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Geneva Bible (1599 Edition) Luther Edition-Hardcover

Geneva Bible (1599 Edition) Luther Edition-Hardcover
Retail: $49.95
Price: $39.99
Shipping Weight: 3.25 pounds
Code: 9781938139352
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1599 Geneva Bible     
The Geneva Bible was the Bible of the Reformation and the Pilgrims. This publication has been reset in modern typeface, with minimal changes of spelling and pronunciation, and containing all its original margin notes.Researched, compiled, and translated into English by exiled Reformers in Geneva, Switzerland, between 1557 and 1560, this special Reformation edition of the Geneva Bible commemorates the 500th anniversary of the Reformation along with the Reformers who made this vital translation possible.

This special 500th Anniversary of the Reformation edition includes:
  • Martin Luther's 95 Theses
  • Luther’s Smaller Catechism (1529)
  • The Augsburg Confession (1530)
  • Word-for-Word accuracy of the 1599 Geneva Translation
  • Modern spelling with easy-to-read modern typesetting
  • Middle English Glossary
  • Original Cross References
  • Thousands of original study notes by the Reformers
  • Includes introductory articles by Gary DeMar and Dr. Marshall Foster on the history of the 1599 Geneva Bible
  • 8 pt. Font size
  • 1430 Pages
  • Published 2016 by Tolle Lege Press
  • Black Letter Text
  • 9 1/2 x 6 1/2 x 1 3/4 inches
  • ISBN 10: 1938139356
  • ISBN 13: 9781938139352
1599 Geneva Bible
1st Page of Mark

It has been almost 500 years since Martin Luther nailed his 95 Theses to the door of the Wittenberg Church, marking the beginning of what is now know as the Reformation.
Whether you are Lutheran, Reformed, non-denominational, Baptist, or Catholic, you owe the complexion of your current church in some part to the work and legacy of Martin Luther. He was a real man, and prone to error like all humans are. But God used him mightily to begin many good works we still have yet to complete.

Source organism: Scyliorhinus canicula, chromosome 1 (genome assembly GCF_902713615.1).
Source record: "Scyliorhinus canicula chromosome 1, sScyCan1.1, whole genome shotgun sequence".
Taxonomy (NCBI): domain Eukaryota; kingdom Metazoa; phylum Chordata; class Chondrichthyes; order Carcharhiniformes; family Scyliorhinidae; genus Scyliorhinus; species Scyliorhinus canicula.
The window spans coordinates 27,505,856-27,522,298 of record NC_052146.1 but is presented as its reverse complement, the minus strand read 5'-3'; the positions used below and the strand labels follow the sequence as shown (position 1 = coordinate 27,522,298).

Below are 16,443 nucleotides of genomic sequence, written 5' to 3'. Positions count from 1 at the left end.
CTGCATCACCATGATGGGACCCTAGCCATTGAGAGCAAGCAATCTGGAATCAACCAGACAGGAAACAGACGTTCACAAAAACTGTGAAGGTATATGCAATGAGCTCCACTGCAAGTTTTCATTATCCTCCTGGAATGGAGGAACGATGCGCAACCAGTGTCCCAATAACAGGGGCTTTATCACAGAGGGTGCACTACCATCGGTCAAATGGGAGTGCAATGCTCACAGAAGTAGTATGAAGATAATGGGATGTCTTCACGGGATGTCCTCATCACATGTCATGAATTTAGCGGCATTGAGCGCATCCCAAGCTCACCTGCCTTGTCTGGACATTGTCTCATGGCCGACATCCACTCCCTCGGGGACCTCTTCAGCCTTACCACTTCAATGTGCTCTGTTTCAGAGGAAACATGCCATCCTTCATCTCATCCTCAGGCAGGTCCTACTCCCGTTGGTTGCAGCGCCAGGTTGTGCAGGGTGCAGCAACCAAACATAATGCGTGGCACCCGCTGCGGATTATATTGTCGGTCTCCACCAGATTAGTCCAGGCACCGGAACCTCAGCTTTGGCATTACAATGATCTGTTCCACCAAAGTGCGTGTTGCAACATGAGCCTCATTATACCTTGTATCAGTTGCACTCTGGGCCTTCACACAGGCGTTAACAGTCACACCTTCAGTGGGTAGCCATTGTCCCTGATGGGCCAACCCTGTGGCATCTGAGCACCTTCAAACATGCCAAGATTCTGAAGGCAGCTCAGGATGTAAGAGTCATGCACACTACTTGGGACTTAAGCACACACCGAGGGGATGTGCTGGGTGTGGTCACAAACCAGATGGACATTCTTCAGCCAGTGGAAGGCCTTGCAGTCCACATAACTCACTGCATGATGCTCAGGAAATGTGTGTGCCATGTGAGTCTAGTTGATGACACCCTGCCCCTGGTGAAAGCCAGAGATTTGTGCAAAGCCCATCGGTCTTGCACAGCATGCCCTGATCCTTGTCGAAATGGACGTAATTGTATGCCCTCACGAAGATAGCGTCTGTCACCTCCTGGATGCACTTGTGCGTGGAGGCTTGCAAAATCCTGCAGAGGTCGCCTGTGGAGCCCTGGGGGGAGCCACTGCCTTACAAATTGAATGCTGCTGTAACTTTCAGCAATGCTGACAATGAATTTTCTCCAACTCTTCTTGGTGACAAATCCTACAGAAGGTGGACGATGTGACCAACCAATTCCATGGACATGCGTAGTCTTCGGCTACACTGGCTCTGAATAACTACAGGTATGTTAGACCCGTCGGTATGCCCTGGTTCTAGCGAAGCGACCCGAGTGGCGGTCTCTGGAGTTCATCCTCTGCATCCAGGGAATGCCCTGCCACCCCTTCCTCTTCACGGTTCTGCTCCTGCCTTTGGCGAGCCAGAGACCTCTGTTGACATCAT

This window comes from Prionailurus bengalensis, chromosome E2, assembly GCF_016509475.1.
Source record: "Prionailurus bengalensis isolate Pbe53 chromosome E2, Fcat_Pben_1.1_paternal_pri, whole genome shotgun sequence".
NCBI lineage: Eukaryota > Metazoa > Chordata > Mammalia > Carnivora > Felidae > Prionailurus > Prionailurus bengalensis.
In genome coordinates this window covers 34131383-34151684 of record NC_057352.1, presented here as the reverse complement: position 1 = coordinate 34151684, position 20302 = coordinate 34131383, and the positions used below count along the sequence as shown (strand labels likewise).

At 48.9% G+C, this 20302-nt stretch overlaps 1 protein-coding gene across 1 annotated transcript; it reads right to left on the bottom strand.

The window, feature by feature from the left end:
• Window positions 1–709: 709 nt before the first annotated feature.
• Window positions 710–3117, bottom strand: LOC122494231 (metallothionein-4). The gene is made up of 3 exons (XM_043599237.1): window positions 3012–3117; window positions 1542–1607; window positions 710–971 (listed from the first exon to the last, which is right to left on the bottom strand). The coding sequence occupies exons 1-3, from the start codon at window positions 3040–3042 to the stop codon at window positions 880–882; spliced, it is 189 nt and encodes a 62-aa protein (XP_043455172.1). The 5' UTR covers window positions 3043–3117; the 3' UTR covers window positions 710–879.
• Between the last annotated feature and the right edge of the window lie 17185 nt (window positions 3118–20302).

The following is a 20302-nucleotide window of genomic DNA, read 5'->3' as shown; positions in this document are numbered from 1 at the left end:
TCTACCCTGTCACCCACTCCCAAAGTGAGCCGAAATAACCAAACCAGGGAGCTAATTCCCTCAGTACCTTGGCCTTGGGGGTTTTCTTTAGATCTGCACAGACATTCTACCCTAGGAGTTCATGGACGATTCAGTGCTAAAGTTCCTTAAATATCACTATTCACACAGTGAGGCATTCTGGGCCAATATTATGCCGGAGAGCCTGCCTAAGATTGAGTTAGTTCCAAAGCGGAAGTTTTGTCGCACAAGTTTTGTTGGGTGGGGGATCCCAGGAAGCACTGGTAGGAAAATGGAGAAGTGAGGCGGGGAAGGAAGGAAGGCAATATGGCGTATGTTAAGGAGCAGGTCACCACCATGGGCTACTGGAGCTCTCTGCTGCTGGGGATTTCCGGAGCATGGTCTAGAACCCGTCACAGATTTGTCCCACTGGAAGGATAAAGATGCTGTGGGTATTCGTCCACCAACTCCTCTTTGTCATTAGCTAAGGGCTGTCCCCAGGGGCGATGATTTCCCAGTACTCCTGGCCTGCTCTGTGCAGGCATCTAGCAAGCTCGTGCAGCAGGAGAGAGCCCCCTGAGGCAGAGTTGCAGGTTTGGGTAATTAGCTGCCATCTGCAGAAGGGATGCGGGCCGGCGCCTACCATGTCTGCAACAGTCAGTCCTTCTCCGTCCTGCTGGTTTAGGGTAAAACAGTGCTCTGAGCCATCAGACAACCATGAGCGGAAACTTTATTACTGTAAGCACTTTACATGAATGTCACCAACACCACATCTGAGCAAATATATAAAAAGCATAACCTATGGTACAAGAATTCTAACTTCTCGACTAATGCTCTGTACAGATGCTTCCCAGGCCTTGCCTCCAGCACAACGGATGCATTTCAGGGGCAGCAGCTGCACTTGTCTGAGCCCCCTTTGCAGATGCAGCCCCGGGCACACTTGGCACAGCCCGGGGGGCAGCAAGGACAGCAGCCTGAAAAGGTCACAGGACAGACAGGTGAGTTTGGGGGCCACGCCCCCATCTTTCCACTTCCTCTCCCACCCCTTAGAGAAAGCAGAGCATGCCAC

And this is where the Christian religion, both in Protestant and Catholic circles, has most regularly fallen short. Religion can easily become a merely human exercise, a merely external adherence to traditions. But in order for it to be true religion, it must produce works that transcend the corrupted capacities of men. It is not mere unity that God calls us to. Unity can be achieved by fear or mutual advantage. It is the unity achieved by love that God desires, for that is a work of his Spirit. And this unity will not manifest itself in some invisible abstraction, but in a reality as tangible as bread and wine. “Pure and undefiled religion” does not primarily produce untarnished creeds, but blameless lives (James 1:27).
With all of that in mind, read and cherish this book. It is the Word of God translated into your mother tongue (though perhaps a more remote version of it than you speak in your kitchen). Recognize in this book one of the fruits of Luther’s work: to bring the Word of God to bear on everyday life. He believed the Word of God had to be studied and known by every believer, not just “special” believers in monasteries and universities. His opponents said that the common mind would debase the lofty Word of God, just as their unwashed hands would defile the sacred elements of the Lord’s Supper. Luther thought differently. His aim was not to debase the transcendent, but to elevate the lowly, and he knew that could only happen through the transforming presence of God. That presence is in this book, if through faith you hear Jesus speaking to you through the Spirit.